'Close to upstream' and 'Intel Optimized' Clear Linux distro does not give the option to install proprietary NVIDIA driver like Arch or Ubuntu!

I tried 3 distros-Clear, Arch, and Ubuntu, on a Core i9-13900K, Asus ROG Maximus Z790 Apex, GeForce RTX 4090 setup as a Linux newbie. Arch and Ubuntu gave me the option to install the proprietary NVIDIA driver but Clear did not. Clear Linux documentation on proprietary NVIDIA driver installation is outdated and does not work. Nouveau is nada with RTX4090. I spent days trying to get it working as I read reviews about how fast it is on Intel hardware. I wonder how ubuntu got the GUI up and running with the installer.

Thankfully, there is @marioroy who has a GitHub repo that was immensely helpful, but I needed to plug in an old NVIDIA GT 120 to successfully finish the last few steps of driver install.

Having Intel’s own processors and the Intel’s own chipset, I am baffled by the difficulty experienced getting into the Intel’s inhouse developed crispy, snappy, Clear Linux desktop. In comparison Ubuntu was a breeze and had to manage with the text installer in Arch but that was okay and educational.

I hope my post will stimulate discussion and the sarcastic comments are welcome!

Update: Release 38400 make the nvidia driver installation more straightforward using @marioroy 's scripts. Thank you @Intel.

I earned the ‘User of the month’ badge only after a couple of posts here! I hope this community is not dying.

Hello once again, Indy.

It is happening that creators of ClearLinux created this distro for they self. IMO, bad binary package system, self-limitation of what they distribute, self-limitation and trimming of packages they distribute. IMO, ClearLinux is a good starting point for a person/team that wants to create a derivated Linux distro that use the power of this Linux kernel flavor and the already-exposed experience for compiling software with optimizations for Intel processors.

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I see your point. I saw someone jokes about installing clear linux just to see how fast one can compile. :laughing:

However, it seems to be faster in benchmarks.

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ClearLinux is extremely fast. I can tell you for sure it is. A simple fact that I see everyday: I boot my laptop completely, GNOME desktop session opened, in just ~6 secs (it reaches multi-user target in just ~2 secs. There is nothing more slow than executing a Node/Python script. They started execution in less ~1 sec. My applications open very very fast. There is a clear difference between ClearLinux and Manjaro, Ubuntu and alike.


Do you know what I think we need for now? To build our own software because the bundles they have do not fit our needs. And create a 3rd-party repository in the process so others can benefit as well. Do you know how to create a 3rd-party repository and create bundles?


I am no developer @leiniercs. I am in the healthcare industry, sorry. Perhaps you can join the clear-fraction team.

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That would be a good idea. They have some things done.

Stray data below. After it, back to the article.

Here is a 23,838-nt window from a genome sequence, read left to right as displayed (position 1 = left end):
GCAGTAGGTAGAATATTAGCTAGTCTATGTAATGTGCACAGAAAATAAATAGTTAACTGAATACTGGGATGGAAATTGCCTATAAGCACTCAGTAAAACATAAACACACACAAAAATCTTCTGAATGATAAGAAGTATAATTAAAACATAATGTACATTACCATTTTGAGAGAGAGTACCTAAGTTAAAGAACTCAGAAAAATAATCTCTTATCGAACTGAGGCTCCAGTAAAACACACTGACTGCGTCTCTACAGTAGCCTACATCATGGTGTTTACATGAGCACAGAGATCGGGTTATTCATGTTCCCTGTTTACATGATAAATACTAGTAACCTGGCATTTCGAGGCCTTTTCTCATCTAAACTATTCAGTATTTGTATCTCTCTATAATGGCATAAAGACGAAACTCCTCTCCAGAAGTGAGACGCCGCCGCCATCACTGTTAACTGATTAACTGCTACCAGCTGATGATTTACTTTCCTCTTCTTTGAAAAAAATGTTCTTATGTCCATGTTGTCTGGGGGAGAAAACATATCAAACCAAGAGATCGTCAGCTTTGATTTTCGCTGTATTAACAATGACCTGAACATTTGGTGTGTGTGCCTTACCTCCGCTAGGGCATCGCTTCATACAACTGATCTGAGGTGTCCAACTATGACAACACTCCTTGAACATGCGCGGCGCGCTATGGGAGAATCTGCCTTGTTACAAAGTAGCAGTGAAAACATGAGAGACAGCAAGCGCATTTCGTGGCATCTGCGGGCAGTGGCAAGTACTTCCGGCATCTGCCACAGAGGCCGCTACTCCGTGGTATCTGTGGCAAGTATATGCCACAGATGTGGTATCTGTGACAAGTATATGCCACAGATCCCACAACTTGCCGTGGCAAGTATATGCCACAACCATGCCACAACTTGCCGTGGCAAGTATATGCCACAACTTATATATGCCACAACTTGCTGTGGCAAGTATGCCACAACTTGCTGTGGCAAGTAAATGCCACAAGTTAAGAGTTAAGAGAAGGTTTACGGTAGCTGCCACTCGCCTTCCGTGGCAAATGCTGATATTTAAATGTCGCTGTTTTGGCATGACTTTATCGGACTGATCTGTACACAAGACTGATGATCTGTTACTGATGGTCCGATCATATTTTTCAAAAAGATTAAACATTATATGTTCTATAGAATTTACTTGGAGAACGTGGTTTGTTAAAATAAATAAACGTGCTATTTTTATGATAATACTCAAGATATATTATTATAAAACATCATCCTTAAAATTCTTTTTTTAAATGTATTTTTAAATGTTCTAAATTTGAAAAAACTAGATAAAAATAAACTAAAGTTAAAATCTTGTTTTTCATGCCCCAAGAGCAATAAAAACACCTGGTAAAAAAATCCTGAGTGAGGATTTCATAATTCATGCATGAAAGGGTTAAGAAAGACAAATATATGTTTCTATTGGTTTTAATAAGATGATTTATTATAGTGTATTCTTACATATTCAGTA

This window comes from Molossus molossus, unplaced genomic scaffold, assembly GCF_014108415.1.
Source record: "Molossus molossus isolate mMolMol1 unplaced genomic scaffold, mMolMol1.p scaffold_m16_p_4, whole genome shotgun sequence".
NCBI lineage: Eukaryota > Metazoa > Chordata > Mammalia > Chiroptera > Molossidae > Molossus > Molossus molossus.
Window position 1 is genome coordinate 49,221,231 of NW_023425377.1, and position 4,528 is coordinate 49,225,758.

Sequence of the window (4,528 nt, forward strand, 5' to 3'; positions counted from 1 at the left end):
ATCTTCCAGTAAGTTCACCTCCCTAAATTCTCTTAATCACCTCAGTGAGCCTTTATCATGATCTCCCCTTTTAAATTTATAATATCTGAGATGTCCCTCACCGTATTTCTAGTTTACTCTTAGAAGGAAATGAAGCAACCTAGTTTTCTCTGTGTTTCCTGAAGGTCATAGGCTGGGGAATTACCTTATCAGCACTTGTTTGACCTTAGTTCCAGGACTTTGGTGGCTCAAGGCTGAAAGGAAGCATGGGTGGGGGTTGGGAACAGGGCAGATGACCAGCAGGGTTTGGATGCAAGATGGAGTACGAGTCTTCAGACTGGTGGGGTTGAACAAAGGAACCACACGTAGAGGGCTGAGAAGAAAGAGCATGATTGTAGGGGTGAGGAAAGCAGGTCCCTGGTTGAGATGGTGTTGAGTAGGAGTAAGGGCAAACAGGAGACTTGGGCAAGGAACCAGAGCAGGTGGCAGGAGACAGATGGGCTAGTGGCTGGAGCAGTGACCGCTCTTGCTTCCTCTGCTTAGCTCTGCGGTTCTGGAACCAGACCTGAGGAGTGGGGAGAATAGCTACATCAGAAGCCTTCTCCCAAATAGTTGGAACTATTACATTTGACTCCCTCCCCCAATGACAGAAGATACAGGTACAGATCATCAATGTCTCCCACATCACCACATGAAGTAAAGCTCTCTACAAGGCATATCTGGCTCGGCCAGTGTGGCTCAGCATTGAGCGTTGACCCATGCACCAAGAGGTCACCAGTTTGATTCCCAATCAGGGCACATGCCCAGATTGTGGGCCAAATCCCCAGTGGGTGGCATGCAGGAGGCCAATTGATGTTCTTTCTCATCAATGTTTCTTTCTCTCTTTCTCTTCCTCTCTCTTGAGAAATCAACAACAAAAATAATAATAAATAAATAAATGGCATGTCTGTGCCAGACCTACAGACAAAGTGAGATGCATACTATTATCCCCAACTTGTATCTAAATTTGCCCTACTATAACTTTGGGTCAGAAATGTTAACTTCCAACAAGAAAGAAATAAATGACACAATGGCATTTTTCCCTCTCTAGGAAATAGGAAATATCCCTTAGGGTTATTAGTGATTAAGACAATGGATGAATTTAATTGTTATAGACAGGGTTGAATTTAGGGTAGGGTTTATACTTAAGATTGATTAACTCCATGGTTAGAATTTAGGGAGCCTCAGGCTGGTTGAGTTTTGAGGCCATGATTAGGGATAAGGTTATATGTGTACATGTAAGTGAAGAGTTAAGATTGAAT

Hope you can reach out to them. I wanted to see if stable-diffusion-webui runs better on linux than windows. That’s how I ended up installing clear linux.


For fun I compiled Xaos on my machine (I do not know exactly how ‘make’ works LOL). It is smoother and faster compared to the Xaos available on flathub.

It will not have difference because NVIDIA code is not optimized. It is generic. What will improve is the execution of the Python code, for sure. That subject was debated on some forum. Do you know what will benefit from ClearLinux? Intel’s integrated GPU. There is a very clear difference between the amount of FPS reached on some other Linux distro and ClearLinux using Intel’s integrated GPU. Let me share with you a website I use to test graphics performance: https://shadertoy.com

I see-cool website. With regards to stable-diffusion rendering, I can tell you that pytorch, xformers work flawlessly with the RTX4090. Compared to that my processor’s built-in graphics is nothing for pytorch to crunch the matrix calculations.

I recommend you use the WebUI for StableDiffusion from TheLastBen. He included ControlNet to the process. Things go crazy with ControlNet in StableDiffusion, believe me.

This is the Google Colab I use:

Interesting. Cloud rendering!

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Yes, sadly, my laptop have only 4GB VRAM. To use StableDiffusion it is needed minimum 12GB VRAM. BTW, you have a beast: NVIDIA RTX 4090… And that Intel Core i9 with 32 CPU, 32 GB RAM… Your PC should fly low, hehehe

Thanks. I saved for a long time to build this setup.

I am glad we contributed to traffic in this community forum today. Who knows, you and I will be the ‘user of the month’ next time. :wink:


Hahaha… Maybe… Will be a prize for achieving that goal?

Nice prize would be the clear linux desktop distro giving the option to install the proprietary NVIDIA driver during installation. :laughing:

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Dev team should think about the fact that PC gamers like windows, intel processors and NVIDIA graphics. Some of them will be curious about other operating systems. Clear Linux should target them by making the installation a breeze. It appears that dev team targets only the cloud, server market.

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I think that will not happen because of the ClearLinux’s “Only Free Software” policy.